1. Meet with the student and family to discuss intent and goal. Clearly detail the value of realizing the goal.
  2. Once the goal is clear, we agree to not discuss it except at specified times.
  3. We then work out two-day micro-goals (remember the retort about weekends?)
  4. Each micro-goal has a reward structure built in. It also has a penalty structure. Both are tied to something that truly matters to the student.
  5. Groups of 3-4 students were formed with the micro-goals shared. Each person in the group scored if the other student in the group delivered on their goals. There were penalties too.
  6. The first thing they do once they are back from school is to do some deliberate procrastination and identify all that can come up as reasons to not do the tasks and wrap it up with some fun timed activity.
  7. Then the key is to start the task with an announcement – ringing bells, blowing a conch, anything.
  8. Then there is a sequence of tasks-rewards that is customized to their particular goal.
  9. Family helped in keeping track of this with completion incentivized for them (inspired by the TED talk). Peers kept track and pushed each other to complete.
  10. On a periodic basis (depending on the student, it was either once a week or once a fortnight) we reconvened to set sight on the prize (goal) as well as identify where the student was on the journey to there.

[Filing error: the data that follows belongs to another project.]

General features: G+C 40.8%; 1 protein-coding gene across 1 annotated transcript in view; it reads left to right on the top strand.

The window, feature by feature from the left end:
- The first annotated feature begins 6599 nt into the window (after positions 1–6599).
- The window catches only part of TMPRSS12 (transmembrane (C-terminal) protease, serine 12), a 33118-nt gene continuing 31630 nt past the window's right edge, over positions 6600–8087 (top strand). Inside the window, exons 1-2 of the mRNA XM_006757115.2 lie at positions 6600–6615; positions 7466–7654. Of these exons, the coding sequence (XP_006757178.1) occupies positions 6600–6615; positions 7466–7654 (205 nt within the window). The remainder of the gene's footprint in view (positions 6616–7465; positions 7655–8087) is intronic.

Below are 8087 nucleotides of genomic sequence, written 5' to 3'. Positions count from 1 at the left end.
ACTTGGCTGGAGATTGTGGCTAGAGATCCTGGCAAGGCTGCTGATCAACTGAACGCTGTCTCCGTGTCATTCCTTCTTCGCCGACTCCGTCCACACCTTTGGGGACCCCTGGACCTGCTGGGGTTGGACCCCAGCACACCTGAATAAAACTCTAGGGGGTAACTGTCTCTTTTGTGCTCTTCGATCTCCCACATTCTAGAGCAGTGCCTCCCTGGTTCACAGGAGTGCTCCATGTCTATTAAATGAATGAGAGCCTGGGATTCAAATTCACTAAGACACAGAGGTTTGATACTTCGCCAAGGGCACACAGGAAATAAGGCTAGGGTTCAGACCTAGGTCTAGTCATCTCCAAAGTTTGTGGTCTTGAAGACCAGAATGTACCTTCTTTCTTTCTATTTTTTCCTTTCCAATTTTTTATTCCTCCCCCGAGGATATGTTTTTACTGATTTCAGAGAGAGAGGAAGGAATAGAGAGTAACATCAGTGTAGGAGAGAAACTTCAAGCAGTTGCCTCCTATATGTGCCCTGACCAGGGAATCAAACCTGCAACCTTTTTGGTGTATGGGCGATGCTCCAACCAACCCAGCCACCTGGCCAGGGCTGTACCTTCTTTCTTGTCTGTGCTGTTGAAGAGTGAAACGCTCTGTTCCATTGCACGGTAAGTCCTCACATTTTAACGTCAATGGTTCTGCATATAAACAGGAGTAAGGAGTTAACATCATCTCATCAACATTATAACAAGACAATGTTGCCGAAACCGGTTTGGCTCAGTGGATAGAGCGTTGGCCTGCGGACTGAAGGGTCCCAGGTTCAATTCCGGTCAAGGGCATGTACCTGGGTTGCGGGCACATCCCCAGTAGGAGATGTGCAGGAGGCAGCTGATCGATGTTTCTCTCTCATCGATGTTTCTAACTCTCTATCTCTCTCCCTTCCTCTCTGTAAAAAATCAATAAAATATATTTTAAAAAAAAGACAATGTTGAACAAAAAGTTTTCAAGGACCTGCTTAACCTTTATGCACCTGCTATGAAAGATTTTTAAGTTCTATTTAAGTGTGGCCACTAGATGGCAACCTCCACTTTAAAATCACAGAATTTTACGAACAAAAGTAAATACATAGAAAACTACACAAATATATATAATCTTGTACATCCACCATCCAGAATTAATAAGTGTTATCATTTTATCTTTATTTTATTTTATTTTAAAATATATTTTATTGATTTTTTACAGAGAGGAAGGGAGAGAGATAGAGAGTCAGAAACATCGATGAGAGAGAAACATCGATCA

11. Gradually, the idea was to get the students to own this and claim rewards on reporting progress against their plan.

Since the community was close-knit, it was easier to make this work. As practical breaks and realistic targets were set, the feasibility was more assured. I had also made it a point to ensure that no stakeholder will indulge in negative-talk but rather admit and accept an instance of procrastination and simply create a visible mark on the wall and continue with accomplishing the tasks.

I was volunteering at the school only for a short period. I shared this strategy with the headmistress and she agreed to continue this. Four years since, she still believes in this general approach and confirms that it works in most cases. It has also gotten more people invested in it. The team of teachers have innovated on the rewards schemes as well based on what realistically nudges all stakeholders to deliver.

Link to TED Video: https://www.ted.com/talks/mohamad_jebara_this_company_pays_kids_to_do_their_math_homework?language=en

The author is a computer scientist reborn as an educator who is passionate about returning education to its roots of curiosity and wonder. He served as the Dean of Academics and Emerson Chair Dean of STEM at Purkal Youth Development Society. Currently, he volunteers with educational institutions. He can be reached at [email protected].